Give fans credit. Often criticized in activities such as voting for the NBA All-Star Game, they are right on the mark as far as Chicago Bulls star DeMar DeRozan is concerned. The second set of updates on voting for the Feb. 20 event in Cleveland shows DeRozan running away from the field for one of the starting backcourt spots in the Eastern Conference.
Voting continues through Jan. 22, but DeRozan is nearing lock territory. DeRozan’s arrival in Chicago spurred a remarkable turnaround for a team that last made the playoffs in 2017. Even after a blowout loss to the Brooklyn Nets on Jan. 12, the Bulls lead the Eastern Conference by 1.5 games and are 27–12. DeRozan’s renaissance dovetails nicely with the return of Chicago to relevance in the East.
DeMar DeRozan is in line for his 3rd All-Star start
DeMar DeRozan is a four-time NBA All-Star Game participant. But his last appearance was in 2018 when he was with the Toronto Raptors. DeRozan was a reserve in 2014 and 2016. He was voted in as a starter in 2017 and 2018.
He came to the Bulls in a sign-and-trade last summer after three seasons with the San Antonio Spurs. He’s averaging 26.0 points a game, his highest mark since 2016–17.
To say DeRozan’s impact in Chicago is a surprise is an understatement. An ESPN survey of offseason moves rated the Bulls’ signing of DeRozan tied for the worst.
But he’s filled the small-ball 4 role seamlessly in Chicago. He’s not necessarily a stretch-4; DeRozan is a career 28.5% shooter from 3-point range and this season’s average of 2.0 attempts per game is the third-highest of his 12-year career.
But he’s shooting 50.8% from 2-point range and a career-high 35.2% from deep. DeRozan does his work from mid-range, where he takes 30% of his shots and makes 54.9% from 10 to 16 feet. A quarter of his attempts are the bane of the analytics crowd (the deep 2-pointer), which he converts at a 43.6% clip.
In other words, coach Billy Donovan is letting DeRozan do his thing. It’s working.
Why is DeMar DeRozan on the NBA All-Star Game ballot in the backcourt?
In the latest voting update released by the NBA on Jan. 13, DeMar DeRozan has nearly 3 million votes. Second-place Young is at almost 1.6 million. DeRozan more than doubles the player’s tally in third place, Bulls teammate Zach LaVine.
Voting for the starters in the NBA All-Star Game changed in 2013 from the five traditional positions — two forwards, two guards, and a center — to a format in which three frontcourt players start alongside two players classified as backcourt guys (guards).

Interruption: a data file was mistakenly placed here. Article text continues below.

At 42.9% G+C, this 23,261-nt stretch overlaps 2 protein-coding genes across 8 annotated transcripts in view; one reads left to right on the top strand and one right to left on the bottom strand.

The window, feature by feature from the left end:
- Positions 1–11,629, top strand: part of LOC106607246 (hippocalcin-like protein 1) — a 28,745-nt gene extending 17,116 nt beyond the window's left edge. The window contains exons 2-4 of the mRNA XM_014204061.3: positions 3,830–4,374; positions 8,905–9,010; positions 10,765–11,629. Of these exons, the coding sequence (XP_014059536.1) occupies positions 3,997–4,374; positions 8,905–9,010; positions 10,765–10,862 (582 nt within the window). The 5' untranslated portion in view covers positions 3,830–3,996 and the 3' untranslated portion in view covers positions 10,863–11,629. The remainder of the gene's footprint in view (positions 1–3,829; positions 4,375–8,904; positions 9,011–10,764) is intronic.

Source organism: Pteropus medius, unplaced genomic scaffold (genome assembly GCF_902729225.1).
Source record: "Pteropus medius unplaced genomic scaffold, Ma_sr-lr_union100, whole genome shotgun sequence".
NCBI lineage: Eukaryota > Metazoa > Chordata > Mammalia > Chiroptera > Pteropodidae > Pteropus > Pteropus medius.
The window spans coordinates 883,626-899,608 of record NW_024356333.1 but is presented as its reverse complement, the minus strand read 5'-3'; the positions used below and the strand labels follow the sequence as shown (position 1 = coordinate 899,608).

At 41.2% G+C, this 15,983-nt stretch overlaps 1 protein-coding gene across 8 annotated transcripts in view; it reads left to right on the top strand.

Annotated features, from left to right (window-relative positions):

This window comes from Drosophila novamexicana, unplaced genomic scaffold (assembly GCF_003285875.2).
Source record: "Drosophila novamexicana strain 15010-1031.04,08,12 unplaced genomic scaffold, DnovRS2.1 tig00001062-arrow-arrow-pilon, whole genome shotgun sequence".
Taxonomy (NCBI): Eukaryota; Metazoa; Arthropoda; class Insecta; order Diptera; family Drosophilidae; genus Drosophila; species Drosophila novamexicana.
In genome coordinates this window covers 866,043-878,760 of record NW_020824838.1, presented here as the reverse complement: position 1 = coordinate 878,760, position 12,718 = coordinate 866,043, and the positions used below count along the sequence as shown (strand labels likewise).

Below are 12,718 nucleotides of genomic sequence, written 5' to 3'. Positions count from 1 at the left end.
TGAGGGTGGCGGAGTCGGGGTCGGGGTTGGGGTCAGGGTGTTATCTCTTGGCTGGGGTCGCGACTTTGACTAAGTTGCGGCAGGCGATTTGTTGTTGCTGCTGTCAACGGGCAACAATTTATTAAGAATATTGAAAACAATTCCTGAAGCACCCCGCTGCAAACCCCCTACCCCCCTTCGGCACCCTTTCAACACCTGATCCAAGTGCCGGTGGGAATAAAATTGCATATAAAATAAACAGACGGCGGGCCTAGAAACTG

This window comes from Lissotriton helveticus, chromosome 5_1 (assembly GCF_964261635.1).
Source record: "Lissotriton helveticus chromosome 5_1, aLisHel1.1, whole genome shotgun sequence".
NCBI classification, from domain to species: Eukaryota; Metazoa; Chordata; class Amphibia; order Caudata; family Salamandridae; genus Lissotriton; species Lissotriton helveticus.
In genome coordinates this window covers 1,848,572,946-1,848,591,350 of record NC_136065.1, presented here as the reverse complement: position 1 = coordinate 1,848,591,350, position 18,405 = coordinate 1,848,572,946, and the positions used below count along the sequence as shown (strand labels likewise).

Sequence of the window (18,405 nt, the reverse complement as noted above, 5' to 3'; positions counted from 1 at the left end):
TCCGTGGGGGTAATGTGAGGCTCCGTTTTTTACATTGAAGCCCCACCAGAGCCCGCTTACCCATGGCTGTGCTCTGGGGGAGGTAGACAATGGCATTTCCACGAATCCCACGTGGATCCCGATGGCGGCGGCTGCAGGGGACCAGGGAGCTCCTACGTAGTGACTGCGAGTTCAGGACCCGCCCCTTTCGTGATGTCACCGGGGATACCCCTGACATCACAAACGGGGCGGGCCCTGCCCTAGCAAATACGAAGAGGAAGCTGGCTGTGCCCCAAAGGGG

But it’s worth wondering why DeRozan is on the ballot in the backcourt. According to play-by-play data, the last time he played most of his minutes as a guard was 2017–18. The numbers indicate he hasn’t logged any time in the backcourt since 2017–18.
This season, estimates show DeRozan at the 4 78% of the time. He’s played the 3, small forward, 8% of his minutes, and spends 15% of his time playing center.
That’s an odd resume for a guard. But according to NBA correspondent Marc Stein’s tweet, there is a logical — if not necessarily rational — reason DeRozan is where he is on the ballot.
“The NBA listed him as a guard on the All-Star ballot because he has been listed as a guard throughout his career and still regards him as a guard who starts along [with] fellow guards Zach LaVine and Lonzo Ball,” Stein wrote.
The old “it’s the way we always did it” defense comes through again.
Two Bulls are likely headed to the NBA All-Star Game
The Chicago Bulls last had two representatives in the NBA All-Star Game in 2016. Jimmy Butler and Pau Gasol went to Toronto that year.
Last season, LaVine was the first Bulls All-Star since Butler in 2017. LaVine is almost sure to make a second straight appearance in the midseason(ish) showcase. He’s posting elite numbers for the fourth consecutive season, averaging 25.6 points on 54.2% shooting from inside the arc and 41.2% marksmanship behind it.
If the fan voting holds up, DeMar DeRozan should be the first Chicago player to start an NBA All-Star Game since Gasol in 2015.
But the fans comprise only half of the selection equation. Media voting is 25%, as is the balloting conducted among players.
In the voting for the Eastern Conference frontcourt spots, Kevin Durant of the Brooklyn Nets is the leading vote-getter with nearly 4.1 million. Giannis Antetokounmpo of the Milwaukee Bucks and Joel Embiid of the Philadelphia 76ers are in the other two starters’ spots.
Stephen Curry of the Golden State Warriors leads all players with nearly 4.5 million votes. Ja Morant of the Memphis Grizzlies is second among backcourt players. LeBron James of the Los Angeles Lakers leads the frontcourt voting, then Nikola Jokić of the Denver Nuggets and Andrew Wiggins of Golden State.
DeMar DeRozan has propelled the Chicago Bulls to the top of the Eastern Conference and deserves the bouquets he’s receiving. That includes a trip to Cleveland to start the NBA All-Star Game.
Statistics courtesy of Basketball Reference.